Recovery after the Covid-19 pandemic hit Indonesia is underway. Bali, one of the areas most affected by the pandemic from an economic point of view, is also starting to gradually recover. The news this time came from Balinese Kintamani coffee farmer who managed to penetrate the world market.
The Balinese coffee farmer is Komang Sukarsana. A Kintamani Coffee farmer and coffee entrepreneur from Kintamani, Bali, who has been an entrepreneur assisted by Bank Indonesia since 2013.
Even though he stumbled during the pandemic, currently Komang has managed to earn tens of millions of rupiah in a month from his persistence in farming Balinese Kintamani coffee and selling two coffee products, namely green beans and roasted beans.
Initially, he only sold his products to coffee shops, roasteries, and hotels. But now, the original coffee beans from his garden have penetrated international markets, such as Moscow, London, and Tokyo, Japan. Either directly through exhibitions or sell them online or go digital.
According to him, one of the things that drive his business to penetrate the global market is the willingness to use technology. By utilizing technology, their business can also grow rapidly.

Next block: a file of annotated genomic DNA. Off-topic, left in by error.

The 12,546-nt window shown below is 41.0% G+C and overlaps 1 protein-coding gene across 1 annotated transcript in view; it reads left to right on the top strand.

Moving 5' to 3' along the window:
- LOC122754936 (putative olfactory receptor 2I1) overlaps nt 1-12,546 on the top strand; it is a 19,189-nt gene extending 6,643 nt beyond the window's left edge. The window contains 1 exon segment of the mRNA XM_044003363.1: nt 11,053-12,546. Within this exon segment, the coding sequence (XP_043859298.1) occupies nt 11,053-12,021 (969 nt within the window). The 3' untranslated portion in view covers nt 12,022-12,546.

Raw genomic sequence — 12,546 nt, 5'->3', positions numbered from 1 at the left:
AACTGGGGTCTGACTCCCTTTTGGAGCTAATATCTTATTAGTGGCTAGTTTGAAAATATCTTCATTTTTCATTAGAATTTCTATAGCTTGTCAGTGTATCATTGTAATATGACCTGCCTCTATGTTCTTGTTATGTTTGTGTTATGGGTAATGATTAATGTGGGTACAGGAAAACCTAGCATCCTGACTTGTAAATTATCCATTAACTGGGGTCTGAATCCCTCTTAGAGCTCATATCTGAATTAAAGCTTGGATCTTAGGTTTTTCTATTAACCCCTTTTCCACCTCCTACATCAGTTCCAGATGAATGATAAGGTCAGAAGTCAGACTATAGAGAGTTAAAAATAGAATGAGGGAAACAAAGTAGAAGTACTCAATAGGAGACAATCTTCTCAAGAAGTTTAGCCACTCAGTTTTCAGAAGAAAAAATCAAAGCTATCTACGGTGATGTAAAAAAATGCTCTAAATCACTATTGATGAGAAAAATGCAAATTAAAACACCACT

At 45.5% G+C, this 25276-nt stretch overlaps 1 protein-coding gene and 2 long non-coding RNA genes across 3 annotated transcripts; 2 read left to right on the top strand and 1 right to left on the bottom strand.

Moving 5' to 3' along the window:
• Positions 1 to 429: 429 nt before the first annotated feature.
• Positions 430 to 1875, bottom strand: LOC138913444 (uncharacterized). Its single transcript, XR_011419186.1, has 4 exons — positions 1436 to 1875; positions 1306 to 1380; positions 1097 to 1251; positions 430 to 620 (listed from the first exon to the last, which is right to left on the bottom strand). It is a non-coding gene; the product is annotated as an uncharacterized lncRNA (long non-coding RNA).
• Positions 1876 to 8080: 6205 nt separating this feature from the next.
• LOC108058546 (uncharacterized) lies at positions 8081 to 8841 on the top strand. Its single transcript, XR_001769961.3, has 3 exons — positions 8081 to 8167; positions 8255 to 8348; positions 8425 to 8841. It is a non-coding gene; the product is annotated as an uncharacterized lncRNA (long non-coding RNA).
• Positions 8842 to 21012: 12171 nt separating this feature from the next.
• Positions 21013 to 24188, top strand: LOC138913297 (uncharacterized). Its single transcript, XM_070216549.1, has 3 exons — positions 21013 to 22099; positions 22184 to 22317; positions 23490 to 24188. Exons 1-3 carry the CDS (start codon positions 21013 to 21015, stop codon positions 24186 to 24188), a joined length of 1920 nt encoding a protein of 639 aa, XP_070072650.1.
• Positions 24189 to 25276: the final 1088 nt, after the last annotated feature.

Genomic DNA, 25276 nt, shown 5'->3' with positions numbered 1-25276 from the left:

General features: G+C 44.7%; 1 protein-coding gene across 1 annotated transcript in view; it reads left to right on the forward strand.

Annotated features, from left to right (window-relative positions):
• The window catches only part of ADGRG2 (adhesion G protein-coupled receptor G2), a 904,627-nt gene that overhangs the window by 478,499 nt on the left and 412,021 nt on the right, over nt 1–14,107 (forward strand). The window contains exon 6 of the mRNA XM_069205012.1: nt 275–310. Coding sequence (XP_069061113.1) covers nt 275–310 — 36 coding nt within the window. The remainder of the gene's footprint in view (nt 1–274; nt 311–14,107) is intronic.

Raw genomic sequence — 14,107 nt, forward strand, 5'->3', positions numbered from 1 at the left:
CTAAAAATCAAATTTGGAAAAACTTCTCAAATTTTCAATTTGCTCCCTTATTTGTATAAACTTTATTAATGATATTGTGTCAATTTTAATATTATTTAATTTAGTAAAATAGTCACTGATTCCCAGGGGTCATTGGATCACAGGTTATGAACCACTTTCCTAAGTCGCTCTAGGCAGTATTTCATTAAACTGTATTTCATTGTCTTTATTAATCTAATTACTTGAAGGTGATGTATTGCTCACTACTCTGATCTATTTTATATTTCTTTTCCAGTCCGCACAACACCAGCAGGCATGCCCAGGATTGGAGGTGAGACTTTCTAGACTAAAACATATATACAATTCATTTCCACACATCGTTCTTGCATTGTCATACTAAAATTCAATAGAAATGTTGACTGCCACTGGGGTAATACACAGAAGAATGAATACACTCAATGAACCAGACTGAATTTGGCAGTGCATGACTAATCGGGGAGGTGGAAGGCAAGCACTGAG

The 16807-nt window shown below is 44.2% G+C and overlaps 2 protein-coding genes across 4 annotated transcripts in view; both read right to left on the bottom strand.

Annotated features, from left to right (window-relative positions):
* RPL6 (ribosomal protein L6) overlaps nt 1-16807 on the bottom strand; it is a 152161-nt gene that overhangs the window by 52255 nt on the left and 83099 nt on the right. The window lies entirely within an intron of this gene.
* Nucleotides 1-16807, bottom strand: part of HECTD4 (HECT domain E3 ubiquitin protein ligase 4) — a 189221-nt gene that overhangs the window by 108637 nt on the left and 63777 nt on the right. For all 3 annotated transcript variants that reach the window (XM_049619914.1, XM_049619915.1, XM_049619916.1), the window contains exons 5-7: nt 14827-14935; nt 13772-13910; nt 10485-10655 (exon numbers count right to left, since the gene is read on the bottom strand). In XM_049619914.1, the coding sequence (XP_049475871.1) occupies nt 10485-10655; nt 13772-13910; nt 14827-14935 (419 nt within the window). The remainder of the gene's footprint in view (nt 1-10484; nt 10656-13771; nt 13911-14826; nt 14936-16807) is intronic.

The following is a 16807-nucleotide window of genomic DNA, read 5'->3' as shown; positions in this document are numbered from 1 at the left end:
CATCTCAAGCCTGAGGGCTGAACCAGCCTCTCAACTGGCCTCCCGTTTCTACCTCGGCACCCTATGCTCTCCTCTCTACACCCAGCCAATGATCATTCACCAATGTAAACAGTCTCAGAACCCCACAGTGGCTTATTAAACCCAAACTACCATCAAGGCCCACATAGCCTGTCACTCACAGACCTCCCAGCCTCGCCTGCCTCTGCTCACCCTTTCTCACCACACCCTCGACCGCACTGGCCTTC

He hopes that in the future he will be able to share knowledge with farmers and other entrepreneurs, to continue developing their businesses to penetrate the world market.
“I have learned many things after becoming a partner of Bank Indonesia. One of them is how to fight and survive when we start the MSME business. Moreover, MSMEs must also go digital, to reach the global market. There are so many, right, an e-commerce that can be used to sell to go international, “explained Komang
For information, Kintamani Coffee is a mainstay commodity in Bali. In addition to its good quality, Kintamani coffee also has a characteristic, namely citrus-flavored coffee, which makes it different from other regional coffee beans in Indonesia.
This type of Balinese Kintamani coffee comes from an area with an altitude above 900 above sea level. What is interesting is that the agro-ecosystem of this type of Bali Kintamani coffee is very suitable for growing Arabica coffee with its agricultural system known to be homogeneous, especially in the Kintamani area.
A characteristic feature of coffee plantations in Bali is that coffee trees are planted together with other trees (usually vegetables and oranges.). The tree is combined with other plants and is under a shade tree, then managed simultaneously and given organic fertilizer.
Balinese coffee uses a wet/washed process to remove the pulp from the bean, in contrast to most processes in Indonesia which use a dry process. The yield is also different because it produces green beans that are larger than arabica grown in other areas.
The unique taste of Bali Kintamani coffee is a fresh sour taste like citrus fruits without leaving an aftertaste in the mouth. The body is medium and the aroma produced is very strong and sweet. There is no spice taste like in most coffees in Indonesia.